Sexual Abuse Resources
As adults, we have a responsibility to protect the children around us.
In the United States, an estimated 1 in 7 girls and 1 in 25 boys is sexually abused before turning 18. Abuse occurs in all neighborhoods and communities, regardless of economic class, ethnicity or religion. Unfortunately, only 20 to 40 percent of child sexual abuse is ever reported to authorities.
What is sexual abuse?
Sexual abuse is any sexual activity with a child in which consent cannot be given or is not given. This includes: all sexual contact between an adult and a child; sexual contact between two children if there is a significant difference in age, development or size; and sexual contact with a child that is accomplished by force or threat of force, regardless of the perpetrator’s age.
Sexual abuse can include physical contact (touching the vagina, penis, breasts or buttocks, oral-genital contact or penetration) and non-contact behaviors (exposing the child to pornography, talking in sexually explicit ways to children or inappropriately watching a child undress or use the bathroom). Sexual abuse can occur in person, over the phone or online.
Who are perpetrators?
In most cases, perpetrators know the child victim personally. They are family members, teachers, childcare providers, friends or neighbors. These perpetrators gain children’s and caregivers’ trust, and have permission to be around the child on a regular basis.
How does abuse happen?
Abuse most often starts with “grooming,” a series of manipulative behaviors that escalate over time. For example, a perpetrator may begin by giving the child extra attention, such as buying gifts and playing games. Grooming behaviors establish trust between the perpetrator, the child and the child’s caregivers. This trusting relationship makes it more likely that the abuse will be overlooked, dismissed or kept secret.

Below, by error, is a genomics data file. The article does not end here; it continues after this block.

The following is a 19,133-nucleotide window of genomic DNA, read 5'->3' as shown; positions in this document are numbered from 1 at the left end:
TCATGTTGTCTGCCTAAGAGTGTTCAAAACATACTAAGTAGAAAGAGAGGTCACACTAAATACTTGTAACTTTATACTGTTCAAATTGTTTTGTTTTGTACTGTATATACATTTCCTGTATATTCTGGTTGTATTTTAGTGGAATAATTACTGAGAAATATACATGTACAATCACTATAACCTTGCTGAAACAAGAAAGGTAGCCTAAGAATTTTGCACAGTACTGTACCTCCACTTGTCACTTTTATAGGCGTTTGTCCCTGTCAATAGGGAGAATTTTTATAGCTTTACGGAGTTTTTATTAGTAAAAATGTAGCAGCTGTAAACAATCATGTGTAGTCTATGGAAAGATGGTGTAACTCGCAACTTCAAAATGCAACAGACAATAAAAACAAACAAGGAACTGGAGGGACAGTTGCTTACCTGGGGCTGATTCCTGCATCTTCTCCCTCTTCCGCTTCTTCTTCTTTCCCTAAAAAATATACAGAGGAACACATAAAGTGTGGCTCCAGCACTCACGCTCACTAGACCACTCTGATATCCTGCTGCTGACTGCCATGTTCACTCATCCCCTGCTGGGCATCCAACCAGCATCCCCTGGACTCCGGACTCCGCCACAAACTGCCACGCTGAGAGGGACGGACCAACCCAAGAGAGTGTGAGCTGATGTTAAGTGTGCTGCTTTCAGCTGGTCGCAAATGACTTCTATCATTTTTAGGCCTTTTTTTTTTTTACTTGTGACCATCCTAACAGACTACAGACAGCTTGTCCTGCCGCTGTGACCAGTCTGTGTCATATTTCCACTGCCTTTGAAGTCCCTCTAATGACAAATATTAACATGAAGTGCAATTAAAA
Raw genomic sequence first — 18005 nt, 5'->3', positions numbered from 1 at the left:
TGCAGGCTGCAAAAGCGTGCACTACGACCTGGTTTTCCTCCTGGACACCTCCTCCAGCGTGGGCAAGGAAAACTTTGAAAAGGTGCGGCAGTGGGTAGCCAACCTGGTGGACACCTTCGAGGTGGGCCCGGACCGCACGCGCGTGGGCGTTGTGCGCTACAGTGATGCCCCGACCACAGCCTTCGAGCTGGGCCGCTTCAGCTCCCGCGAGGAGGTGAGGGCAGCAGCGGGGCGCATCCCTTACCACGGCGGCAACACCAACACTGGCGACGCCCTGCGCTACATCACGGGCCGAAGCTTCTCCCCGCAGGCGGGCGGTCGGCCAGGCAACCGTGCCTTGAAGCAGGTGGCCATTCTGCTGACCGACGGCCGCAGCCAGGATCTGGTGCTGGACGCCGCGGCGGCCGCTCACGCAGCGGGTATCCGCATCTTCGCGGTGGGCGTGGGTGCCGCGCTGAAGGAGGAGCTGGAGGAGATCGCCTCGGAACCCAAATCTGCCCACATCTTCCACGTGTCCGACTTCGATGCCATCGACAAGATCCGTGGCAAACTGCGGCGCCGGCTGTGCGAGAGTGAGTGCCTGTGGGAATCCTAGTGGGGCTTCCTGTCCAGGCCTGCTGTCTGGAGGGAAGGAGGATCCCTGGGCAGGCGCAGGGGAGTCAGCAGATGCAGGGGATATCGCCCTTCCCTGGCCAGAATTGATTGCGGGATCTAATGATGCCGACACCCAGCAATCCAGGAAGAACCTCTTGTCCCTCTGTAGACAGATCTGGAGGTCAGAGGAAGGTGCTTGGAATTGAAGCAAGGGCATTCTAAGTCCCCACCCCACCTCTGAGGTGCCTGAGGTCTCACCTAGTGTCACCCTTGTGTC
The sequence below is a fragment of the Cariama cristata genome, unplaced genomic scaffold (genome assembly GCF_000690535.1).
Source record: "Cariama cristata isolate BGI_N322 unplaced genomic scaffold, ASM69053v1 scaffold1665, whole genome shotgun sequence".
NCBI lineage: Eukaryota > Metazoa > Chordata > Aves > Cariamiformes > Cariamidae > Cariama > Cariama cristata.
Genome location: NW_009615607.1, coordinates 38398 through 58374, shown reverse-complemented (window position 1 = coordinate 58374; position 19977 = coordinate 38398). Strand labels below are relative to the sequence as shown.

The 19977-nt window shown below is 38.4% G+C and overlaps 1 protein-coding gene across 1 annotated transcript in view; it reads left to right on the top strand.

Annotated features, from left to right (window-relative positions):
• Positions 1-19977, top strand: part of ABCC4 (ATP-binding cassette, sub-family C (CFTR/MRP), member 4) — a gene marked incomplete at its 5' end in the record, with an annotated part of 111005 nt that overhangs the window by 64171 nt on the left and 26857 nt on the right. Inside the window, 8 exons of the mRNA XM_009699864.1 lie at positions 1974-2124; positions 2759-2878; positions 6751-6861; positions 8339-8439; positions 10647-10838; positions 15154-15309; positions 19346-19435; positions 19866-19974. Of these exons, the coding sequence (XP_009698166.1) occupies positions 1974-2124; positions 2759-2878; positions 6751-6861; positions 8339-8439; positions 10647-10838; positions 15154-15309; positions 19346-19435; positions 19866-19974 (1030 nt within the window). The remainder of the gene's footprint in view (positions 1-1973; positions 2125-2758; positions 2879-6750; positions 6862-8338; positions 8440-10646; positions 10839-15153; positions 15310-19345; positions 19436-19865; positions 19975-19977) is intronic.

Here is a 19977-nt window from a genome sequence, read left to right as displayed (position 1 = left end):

Prevent sexual abuse.
Preventing child sexual abuse starts with caring adults taking responsibility for protecting children and youth. Know what to communicate to your child, behaviors to watch out for and steps to take to keep children safe. Learn more.
Recognize the signs.
Children often disclose abuse through unusual behaviors or changes in behaviors, not words. Because many forms of abuse are not physically evident, adults should recognize certain behavioral cues as signs of potential abuse. Learn more.
Respond with compassion.
Coming forward takes courage. If a child discloses abuse to you, respond with compassion and call the child abuse hotline right away. Learn more.
Report suspected abuse.
If you suspect or know that a child is being abused, call the child abuse hotline, 1-800-25-ABUSE. If a child is in immediate danger, also call 911. Learn more.
How Chicago Children’s Advocacy Center helps
ChicagoCAC and our partners are the front-line responders in Chicago to child sexual abuse. In addition to providing support for children who have been abused and their families, we offer free and low-cost trainings to ensure adults know how to prevent, recognize, respond to and report child sexual abuse. Learn more about what we do.